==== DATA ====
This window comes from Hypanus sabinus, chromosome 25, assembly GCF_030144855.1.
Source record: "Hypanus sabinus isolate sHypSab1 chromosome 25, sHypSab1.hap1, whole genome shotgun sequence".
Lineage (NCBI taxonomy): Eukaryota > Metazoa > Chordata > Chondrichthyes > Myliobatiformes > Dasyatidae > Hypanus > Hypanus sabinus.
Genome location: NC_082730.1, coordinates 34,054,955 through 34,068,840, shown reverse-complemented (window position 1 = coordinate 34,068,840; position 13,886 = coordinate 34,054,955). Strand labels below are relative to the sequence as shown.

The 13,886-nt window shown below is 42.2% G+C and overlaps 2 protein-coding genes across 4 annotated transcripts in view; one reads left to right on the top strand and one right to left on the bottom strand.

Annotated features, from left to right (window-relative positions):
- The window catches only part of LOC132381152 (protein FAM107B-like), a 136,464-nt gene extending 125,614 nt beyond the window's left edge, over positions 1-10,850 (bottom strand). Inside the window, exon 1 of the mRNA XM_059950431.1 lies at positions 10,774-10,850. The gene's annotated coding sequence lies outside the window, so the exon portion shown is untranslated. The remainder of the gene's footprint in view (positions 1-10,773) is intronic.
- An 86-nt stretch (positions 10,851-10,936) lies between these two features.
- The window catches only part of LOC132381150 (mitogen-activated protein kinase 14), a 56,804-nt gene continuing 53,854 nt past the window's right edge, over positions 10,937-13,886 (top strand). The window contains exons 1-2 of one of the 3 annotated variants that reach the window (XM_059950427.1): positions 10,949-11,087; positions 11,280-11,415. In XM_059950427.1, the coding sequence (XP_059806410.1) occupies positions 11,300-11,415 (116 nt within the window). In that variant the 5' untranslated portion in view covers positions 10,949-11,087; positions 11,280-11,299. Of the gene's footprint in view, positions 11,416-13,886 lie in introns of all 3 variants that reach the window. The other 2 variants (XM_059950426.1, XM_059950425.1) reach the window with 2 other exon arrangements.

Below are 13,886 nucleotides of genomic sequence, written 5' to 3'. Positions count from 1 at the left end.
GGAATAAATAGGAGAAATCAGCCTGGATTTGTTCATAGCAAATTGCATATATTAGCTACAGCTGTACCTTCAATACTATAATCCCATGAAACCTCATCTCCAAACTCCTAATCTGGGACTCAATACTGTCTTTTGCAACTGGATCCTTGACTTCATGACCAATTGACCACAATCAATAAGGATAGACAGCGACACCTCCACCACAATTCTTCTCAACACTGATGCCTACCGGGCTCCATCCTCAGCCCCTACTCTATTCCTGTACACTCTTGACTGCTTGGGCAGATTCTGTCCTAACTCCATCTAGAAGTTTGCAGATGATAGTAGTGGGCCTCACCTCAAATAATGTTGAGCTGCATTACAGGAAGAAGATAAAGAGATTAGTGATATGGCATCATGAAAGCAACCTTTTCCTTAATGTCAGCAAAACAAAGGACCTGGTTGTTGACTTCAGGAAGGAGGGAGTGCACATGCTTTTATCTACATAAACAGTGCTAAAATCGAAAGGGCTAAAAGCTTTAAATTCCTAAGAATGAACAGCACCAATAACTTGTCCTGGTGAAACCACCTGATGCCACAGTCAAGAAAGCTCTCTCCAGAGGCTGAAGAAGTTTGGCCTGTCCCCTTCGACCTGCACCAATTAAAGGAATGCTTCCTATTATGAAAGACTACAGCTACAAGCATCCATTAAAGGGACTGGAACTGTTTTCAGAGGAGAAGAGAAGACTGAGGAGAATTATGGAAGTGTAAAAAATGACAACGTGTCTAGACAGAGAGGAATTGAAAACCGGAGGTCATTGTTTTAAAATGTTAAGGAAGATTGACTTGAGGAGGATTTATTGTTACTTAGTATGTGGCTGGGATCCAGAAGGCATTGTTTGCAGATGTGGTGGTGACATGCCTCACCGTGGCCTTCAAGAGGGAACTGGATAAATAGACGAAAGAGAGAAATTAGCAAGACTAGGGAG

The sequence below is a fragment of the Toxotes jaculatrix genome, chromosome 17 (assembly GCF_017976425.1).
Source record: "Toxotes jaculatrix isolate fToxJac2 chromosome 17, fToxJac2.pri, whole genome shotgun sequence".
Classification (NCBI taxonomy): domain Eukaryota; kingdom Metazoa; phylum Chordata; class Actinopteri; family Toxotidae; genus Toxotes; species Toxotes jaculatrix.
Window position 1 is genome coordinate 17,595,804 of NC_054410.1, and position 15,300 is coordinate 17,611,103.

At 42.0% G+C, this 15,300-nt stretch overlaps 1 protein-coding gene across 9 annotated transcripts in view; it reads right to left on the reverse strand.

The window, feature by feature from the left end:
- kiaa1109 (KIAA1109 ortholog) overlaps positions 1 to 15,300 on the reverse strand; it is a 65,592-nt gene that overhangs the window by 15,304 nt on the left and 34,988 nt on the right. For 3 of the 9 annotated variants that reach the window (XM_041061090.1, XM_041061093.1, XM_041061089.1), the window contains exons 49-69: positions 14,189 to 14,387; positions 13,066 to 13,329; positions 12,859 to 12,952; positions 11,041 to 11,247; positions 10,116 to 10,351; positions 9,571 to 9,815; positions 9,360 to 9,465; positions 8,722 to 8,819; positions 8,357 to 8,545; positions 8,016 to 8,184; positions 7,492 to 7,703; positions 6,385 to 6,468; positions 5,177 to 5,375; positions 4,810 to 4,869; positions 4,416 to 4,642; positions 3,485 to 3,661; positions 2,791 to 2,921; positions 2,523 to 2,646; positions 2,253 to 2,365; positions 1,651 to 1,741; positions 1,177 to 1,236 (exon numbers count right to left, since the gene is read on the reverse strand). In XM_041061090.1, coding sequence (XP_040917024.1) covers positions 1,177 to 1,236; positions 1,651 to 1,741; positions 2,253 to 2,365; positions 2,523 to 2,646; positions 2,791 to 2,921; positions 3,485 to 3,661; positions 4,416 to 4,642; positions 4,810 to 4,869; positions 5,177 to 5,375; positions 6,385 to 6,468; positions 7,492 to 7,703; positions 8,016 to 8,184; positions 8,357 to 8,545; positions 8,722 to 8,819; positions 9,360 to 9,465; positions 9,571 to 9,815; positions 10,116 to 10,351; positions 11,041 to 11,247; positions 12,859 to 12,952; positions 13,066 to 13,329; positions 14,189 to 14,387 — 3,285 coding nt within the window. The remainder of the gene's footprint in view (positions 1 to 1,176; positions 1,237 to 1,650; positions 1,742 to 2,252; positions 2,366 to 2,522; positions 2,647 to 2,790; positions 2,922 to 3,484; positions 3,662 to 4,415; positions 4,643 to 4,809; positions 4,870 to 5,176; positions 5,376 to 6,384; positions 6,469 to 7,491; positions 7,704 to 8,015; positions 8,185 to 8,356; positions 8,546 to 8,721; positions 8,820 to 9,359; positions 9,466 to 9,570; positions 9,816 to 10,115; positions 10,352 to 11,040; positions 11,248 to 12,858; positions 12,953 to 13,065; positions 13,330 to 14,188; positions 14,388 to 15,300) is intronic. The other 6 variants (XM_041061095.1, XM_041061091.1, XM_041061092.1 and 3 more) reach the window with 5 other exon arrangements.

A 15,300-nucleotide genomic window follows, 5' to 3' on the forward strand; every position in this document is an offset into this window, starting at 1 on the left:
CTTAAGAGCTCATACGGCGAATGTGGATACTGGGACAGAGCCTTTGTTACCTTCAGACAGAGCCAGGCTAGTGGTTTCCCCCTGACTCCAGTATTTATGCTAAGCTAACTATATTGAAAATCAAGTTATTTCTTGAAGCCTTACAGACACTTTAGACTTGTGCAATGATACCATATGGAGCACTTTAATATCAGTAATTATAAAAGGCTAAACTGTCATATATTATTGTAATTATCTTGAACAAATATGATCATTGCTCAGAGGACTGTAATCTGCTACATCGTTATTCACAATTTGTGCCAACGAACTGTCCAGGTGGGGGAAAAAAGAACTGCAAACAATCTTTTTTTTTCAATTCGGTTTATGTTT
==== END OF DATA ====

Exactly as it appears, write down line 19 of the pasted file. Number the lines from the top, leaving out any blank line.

A 15,300-nucleotide genomic window follows, 5' to 3' on the forward strand; every position in this document is an offset into this window, starting at 1 on the left: